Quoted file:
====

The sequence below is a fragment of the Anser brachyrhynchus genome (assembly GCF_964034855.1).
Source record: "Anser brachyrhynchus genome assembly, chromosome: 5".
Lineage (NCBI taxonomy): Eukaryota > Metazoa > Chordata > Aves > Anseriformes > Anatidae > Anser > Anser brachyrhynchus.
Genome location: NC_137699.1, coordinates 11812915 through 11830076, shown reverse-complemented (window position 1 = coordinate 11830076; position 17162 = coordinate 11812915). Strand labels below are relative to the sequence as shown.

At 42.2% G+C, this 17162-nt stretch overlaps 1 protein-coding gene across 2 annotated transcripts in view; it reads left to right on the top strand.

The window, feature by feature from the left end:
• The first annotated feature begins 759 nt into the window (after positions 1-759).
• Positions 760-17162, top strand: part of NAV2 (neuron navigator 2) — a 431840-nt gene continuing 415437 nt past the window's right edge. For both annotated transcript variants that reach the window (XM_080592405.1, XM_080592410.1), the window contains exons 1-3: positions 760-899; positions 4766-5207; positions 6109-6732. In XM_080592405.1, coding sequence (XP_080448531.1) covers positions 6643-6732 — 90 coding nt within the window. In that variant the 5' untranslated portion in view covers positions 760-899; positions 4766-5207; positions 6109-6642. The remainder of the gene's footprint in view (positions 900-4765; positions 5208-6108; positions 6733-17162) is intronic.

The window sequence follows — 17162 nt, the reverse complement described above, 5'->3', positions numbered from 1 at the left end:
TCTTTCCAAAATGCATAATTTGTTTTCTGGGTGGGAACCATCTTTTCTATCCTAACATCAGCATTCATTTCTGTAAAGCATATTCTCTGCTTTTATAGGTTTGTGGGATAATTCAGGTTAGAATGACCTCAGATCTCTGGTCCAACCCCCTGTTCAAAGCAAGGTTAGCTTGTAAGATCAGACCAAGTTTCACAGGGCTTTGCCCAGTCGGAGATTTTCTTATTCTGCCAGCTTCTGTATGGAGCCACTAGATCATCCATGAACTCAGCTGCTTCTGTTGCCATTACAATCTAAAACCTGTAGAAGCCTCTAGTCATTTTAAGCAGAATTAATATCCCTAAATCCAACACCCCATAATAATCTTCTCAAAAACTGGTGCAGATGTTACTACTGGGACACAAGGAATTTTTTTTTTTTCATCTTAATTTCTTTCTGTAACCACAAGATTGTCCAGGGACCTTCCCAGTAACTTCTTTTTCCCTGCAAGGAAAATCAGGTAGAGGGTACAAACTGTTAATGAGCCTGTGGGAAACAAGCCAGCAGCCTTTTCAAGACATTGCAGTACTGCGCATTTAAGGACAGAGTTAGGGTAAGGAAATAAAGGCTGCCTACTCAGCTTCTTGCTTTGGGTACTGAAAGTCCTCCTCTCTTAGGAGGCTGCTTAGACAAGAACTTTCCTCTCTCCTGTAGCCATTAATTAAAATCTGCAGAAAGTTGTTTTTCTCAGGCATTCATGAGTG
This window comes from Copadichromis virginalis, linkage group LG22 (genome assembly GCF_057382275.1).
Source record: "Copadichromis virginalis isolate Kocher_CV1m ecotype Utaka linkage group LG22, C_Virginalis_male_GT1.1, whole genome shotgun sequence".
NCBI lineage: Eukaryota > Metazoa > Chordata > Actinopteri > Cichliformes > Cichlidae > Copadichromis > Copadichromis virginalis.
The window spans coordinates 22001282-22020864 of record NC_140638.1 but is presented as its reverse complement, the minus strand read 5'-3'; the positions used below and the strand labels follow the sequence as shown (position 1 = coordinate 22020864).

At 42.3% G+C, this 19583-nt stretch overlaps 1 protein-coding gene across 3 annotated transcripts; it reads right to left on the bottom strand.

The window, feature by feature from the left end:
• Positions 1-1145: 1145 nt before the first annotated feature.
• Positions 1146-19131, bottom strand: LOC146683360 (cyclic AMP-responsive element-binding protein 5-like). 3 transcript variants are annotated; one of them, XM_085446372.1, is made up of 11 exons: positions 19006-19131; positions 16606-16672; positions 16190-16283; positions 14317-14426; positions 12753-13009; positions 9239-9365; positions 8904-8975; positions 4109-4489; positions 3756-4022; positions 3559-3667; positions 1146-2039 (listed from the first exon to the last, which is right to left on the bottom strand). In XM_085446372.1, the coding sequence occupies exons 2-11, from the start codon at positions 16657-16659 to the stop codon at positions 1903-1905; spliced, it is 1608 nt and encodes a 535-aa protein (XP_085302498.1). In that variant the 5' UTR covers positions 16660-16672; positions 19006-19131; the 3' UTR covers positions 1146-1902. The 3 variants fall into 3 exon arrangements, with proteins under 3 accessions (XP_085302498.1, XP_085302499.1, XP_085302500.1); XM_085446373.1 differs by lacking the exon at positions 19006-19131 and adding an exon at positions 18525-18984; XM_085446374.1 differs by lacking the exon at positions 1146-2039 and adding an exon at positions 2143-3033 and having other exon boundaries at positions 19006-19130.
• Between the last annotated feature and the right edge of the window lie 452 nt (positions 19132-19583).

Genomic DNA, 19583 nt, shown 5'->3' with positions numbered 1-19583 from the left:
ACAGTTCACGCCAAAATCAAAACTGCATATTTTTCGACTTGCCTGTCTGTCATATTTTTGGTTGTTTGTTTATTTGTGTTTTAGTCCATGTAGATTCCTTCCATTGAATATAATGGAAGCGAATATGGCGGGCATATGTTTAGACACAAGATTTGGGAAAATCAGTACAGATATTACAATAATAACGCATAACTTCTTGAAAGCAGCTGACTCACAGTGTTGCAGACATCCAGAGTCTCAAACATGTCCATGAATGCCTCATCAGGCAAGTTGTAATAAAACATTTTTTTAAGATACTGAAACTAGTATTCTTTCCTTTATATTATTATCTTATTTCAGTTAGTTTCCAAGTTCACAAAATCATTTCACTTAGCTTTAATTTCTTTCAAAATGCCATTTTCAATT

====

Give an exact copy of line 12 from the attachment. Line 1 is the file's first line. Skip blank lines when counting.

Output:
Source record: "Copadichromis virginalis isolate Kocher_CV1m ecotype Utaka linkage group LG22, C_Virginalis_male_GT1.1, whole genome shotgun sequence".